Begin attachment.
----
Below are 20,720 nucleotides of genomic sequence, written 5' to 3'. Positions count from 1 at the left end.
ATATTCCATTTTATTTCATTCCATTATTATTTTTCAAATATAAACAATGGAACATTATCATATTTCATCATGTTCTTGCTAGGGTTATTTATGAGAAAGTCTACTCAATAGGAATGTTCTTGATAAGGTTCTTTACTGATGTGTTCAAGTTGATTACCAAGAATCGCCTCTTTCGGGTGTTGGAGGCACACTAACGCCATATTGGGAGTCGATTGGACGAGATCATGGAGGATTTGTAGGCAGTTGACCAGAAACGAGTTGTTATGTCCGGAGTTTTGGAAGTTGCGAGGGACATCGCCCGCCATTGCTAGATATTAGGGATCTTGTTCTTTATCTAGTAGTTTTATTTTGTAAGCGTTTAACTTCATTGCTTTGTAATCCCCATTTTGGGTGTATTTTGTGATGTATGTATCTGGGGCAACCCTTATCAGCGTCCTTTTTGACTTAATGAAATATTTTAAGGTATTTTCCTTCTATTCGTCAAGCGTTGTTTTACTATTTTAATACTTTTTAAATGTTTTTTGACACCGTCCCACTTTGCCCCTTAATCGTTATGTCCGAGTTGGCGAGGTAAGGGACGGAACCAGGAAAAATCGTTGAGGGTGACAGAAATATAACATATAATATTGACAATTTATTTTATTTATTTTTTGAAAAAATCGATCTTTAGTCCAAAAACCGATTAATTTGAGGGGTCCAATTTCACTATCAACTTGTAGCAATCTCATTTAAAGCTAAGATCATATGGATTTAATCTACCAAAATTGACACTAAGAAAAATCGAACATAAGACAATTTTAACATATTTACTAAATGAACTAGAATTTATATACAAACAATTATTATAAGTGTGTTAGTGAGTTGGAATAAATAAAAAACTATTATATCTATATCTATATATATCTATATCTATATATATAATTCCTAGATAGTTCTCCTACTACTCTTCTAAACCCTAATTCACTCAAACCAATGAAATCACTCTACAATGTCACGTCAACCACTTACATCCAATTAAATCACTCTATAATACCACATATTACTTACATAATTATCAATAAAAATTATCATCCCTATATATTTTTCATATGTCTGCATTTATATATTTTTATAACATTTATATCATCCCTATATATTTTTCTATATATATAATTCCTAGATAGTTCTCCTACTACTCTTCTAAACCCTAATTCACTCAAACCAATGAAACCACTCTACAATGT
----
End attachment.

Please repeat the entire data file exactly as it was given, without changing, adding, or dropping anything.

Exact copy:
Below are 20,720 nucleotides of genomic sequence, written 5' to 3'. Positions count from 1 at the left end.
ATATTCCATTTTATTTCATTCCATTATTATTTTTCAAATATAAACAATGGAACATTATCATATTTCATCATGTTCTTGCTAGGGTTATTTATGAGAAAGTCTACTCAATAGGAATGTTCTTGATAAGGTTCTTTACTGATGTGTTCAAGTTGATTACCAAGAATCGCCTCTTTCGGGTGTTGGAGGCACACTAACGCCATATTGGGAGTCGATTGGACGAGATCATGGAGGATTTGTAGGCAGTTGACCAGAAACGAGTTGTTATGTCCGGAGTTTTGGAAGTTGCGAGGGACATCGCCCGCCATTGCTAGATATTAGGGATCTTGTTCTTTATCTAGTAGTTTTATTTTGTAAGCGTTTAACTTCATTGCTTTGTAATCCCCATTTTGGGTGTATTTTGTGATGTATGTATCTGGGGCAACCCTTATCAGCGTCCTTTTTGACTTAATGAAATATTTTAAGGTATTTTCCTTCTATTCGTCAAGCGTTGTTTTACTATTTTAATACTTTTTAAATGTTTTTTGACACCGTCCCACTTTGCCCCTTAATCGTTATGTCCGAGTTGGCGAGGTAAGGGACGGAACCAGGAAAAATCGTTGAGGGTGACAGAAATATAACATATAATATTGACAATTTATTTTATTTATTTTTTGAAAAAATCGATCTTTAGTCCAAAAACCGATTAATTTGAGGGGTCCAATTTCACTATCAACTTGTAGCAATCTCATTTAAAGCTAAGATCATATGGATTTAATCTACCAAAATTGACACTAAGAAAAATCGAACATAAGACAATTTTAACATATTTACTAAATGAACTAGAATTTATATACAAACAATTATTATAAGTGTGTTAGTGAGTTGGAATAAATAAAAAACTATTATATCTATATCTATATATATCTATATCTATATATATAATTCCTAGATAGTTCTCCTACTACTCTTCTAAACCCTAATTCACTCAAACCAATGAAATCACTCTACAATGTCACGTCAACCACTTACATCCAATTAAATCACTCTATAATACCACATATTACTTACATAATTATCAATAAAAATTATCATCCCTATATATTTTTCATATGTCTGCATTTATATATTTTTATAACATTTATATCATCCCTATATATTTTTCTATATATATAATTCCTAGATAGTTCTCCTACTACTCTTCTAAACCCTAATTCACTCAAACCAATGAAACCACTCTACAATGT